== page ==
I-745 puts Island Transit on chopping block - again
July 3, 2008 · Updated 1:05 PM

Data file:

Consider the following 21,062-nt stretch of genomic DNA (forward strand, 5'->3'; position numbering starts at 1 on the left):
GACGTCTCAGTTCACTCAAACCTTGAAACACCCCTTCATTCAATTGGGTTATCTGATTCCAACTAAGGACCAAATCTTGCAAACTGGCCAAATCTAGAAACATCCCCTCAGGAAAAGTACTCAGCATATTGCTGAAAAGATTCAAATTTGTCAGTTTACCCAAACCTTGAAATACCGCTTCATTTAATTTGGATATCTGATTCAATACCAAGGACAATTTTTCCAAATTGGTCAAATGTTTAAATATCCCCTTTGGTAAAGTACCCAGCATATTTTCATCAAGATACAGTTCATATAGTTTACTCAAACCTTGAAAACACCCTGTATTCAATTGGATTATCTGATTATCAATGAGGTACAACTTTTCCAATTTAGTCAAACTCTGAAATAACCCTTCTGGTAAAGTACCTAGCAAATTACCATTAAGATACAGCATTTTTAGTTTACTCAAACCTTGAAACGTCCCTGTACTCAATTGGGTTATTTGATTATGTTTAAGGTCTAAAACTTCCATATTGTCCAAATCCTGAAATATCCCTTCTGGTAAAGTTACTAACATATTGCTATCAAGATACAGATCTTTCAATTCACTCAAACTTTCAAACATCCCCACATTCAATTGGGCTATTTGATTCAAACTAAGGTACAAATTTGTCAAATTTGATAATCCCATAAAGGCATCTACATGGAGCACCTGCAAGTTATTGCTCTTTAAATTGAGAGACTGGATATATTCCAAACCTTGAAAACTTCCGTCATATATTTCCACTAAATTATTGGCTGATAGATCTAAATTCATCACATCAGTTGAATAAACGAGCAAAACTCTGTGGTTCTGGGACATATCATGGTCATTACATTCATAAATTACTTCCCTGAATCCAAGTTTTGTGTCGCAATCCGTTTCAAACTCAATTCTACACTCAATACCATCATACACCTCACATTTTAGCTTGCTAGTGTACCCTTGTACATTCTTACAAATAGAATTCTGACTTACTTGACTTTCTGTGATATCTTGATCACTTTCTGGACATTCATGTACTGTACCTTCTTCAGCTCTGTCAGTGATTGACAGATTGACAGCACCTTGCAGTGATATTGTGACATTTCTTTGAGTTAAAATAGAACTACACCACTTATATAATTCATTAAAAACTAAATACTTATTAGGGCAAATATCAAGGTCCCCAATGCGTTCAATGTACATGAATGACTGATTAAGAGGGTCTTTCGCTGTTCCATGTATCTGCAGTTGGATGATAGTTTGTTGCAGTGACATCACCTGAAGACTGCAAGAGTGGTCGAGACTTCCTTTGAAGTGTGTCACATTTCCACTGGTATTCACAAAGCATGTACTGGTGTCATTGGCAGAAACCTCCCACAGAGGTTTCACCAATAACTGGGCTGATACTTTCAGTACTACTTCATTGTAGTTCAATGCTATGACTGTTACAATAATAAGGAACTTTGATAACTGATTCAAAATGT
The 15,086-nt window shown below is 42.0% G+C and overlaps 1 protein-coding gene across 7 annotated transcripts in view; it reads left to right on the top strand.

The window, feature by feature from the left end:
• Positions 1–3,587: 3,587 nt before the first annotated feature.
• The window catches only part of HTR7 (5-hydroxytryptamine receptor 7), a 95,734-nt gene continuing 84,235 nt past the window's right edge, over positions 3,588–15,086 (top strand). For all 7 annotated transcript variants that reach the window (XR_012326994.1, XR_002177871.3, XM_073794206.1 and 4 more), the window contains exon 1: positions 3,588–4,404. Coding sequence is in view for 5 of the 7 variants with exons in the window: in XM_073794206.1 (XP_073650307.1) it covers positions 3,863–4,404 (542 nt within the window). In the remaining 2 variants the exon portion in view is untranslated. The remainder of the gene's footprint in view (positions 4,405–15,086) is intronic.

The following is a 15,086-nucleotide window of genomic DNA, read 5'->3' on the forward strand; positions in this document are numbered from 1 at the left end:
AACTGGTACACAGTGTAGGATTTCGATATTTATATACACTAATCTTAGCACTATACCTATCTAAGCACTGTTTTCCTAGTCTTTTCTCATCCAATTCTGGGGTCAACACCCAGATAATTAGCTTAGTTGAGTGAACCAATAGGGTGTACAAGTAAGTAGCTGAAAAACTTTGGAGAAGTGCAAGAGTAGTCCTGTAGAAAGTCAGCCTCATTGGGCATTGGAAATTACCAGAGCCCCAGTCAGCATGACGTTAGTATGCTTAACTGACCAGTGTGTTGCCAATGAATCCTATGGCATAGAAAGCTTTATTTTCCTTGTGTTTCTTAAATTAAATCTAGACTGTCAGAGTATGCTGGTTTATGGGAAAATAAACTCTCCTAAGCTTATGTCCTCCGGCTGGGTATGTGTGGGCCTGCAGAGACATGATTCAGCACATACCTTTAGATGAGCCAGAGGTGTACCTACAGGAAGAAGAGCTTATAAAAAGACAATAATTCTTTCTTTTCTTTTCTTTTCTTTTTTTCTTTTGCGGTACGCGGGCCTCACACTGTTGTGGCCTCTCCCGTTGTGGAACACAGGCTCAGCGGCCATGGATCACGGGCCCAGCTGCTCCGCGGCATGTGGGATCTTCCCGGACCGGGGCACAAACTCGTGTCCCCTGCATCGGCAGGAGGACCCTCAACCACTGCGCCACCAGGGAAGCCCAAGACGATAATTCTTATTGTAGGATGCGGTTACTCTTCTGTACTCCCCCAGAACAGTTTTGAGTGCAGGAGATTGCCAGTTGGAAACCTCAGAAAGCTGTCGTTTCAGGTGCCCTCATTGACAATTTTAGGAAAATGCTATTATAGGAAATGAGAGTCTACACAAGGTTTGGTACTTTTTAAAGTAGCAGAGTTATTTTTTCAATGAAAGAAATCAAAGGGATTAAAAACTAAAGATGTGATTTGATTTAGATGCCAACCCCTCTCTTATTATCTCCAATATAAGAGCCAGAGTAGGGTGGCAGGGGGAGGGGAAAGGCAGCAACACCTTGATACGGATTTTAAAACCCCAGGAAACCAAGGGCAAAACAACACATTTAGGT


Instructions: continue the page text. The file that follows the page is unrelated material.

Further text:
"One year after Initiative 695 cut state transportation funding and local Island Transit, a new initiative could soon take what money was left to mass transit and put it into road building.If approved by voters Nov. 7, Initiative 745 might well spell doom for portions of the county's transportation system, namely Island Transit and Washington State Ferries. Outside of that, it has both local city and county officials wondering what the initiative really means.As it is written, I-745 would require all states, counties, and municipalities to spend 90 percent of their transportation funds on road construction and maintenance. It would also require a performance audit of the state's transportation systems. Supporters claim on the initiative's official Web site that I-745 would reduce traffic congestion by funding new lanes and roads in the most heavily used traffic corridors. Sen. Mary Margaret Haugen, D-Camano Island, was blunt in her assessment of I-745. On her way to a No on I-745 speaking engagement in Oak Harbor last week, she said that I-745 is badly written and would harm transportation more than it could help it. Not only does it siphon money away from transit programs in places like Island County, Seattle, and Yakima, it may also strip the state ferry system of needed funds.During the past year, Haugen - who is the chair of the Senate Transportation Committee - and her colleagues in the state senate were able to work around I-695. This new initiative, she said, would be impossible to deal with, especially in places like Tacoma, Seattle and Island County, where the road systems are built up as much as they can be. Public transit is what the county needs now, not more roads.Where in Island County do people want Martha Rose to build highways? Haugen said, referring to Island Transit's director.Rose, too, said she is looking at I-745 in the least optimistic light. Island Transit survived I-695 because Island County taxpayers voted this year for a new sales tax levy that bolstered the system's finances. I-745, Rose said, might be able to reach into the transit's budget and push 90 percent of it into road projects, even though that is clearly against the will of the county residents who want that money to go into buses.Rose said Island Transit will not survive a voter-approved I-745.I would say it would take care of the whole ball of wax, she said.The remaining 10 percent of the system's budget probably would not be enough to pay off employee pensions and vacation time and other outstanding expenses, she said. Like Haugen, Rose believes building more roads is not going to solve the state's transportation problems, but just put more slow-moving cars on the road.It's written in the smog line, she said.Herb Hunt, a Freeland businessman and one of the presenters at Tuesday's forum, said I-745, if approved, would come at a time when gas prices are skyrocketing and gridlock is unstoppable.It's counter-intuitive, Hunt said. However, he said he knows why the initiative is on the ballot. He said the Legislature has not done what was needed to ease transportation snarls around the state. The backers of the initiative, he said, are looking for relief.Sen. Haugen agreed with Hunt, but said I-695 is actually to blame for the Legislature's lack of action. She said the Legislature was ready to spend millions on road building and other transportation projects in 1999. But then, the funding dried up.I-695 took away the funding, she said.Democrats like Haugen are not the only politicians decrying the initiative. Republican Island County Commissioner Mike Shelton said the state's $50 billion transportation system might just choke on I-745.Statewide, without a doubt, that is the worst initiative (on the ballot), he said.While the initiative would have little effect on the county's transportation funds, he said, it would damage Island Transit's ability to function and county residents' ability to get to work and anywhere else they need to go.Haugen and Shelton said they could not predict which way voters will go on the initiative. Martha Rose, who has spent the last two years campaigning against initiatives that posed a threat to Island Transit, said she has faith in voters this time around.I think people have a good picture of what it is, she said. "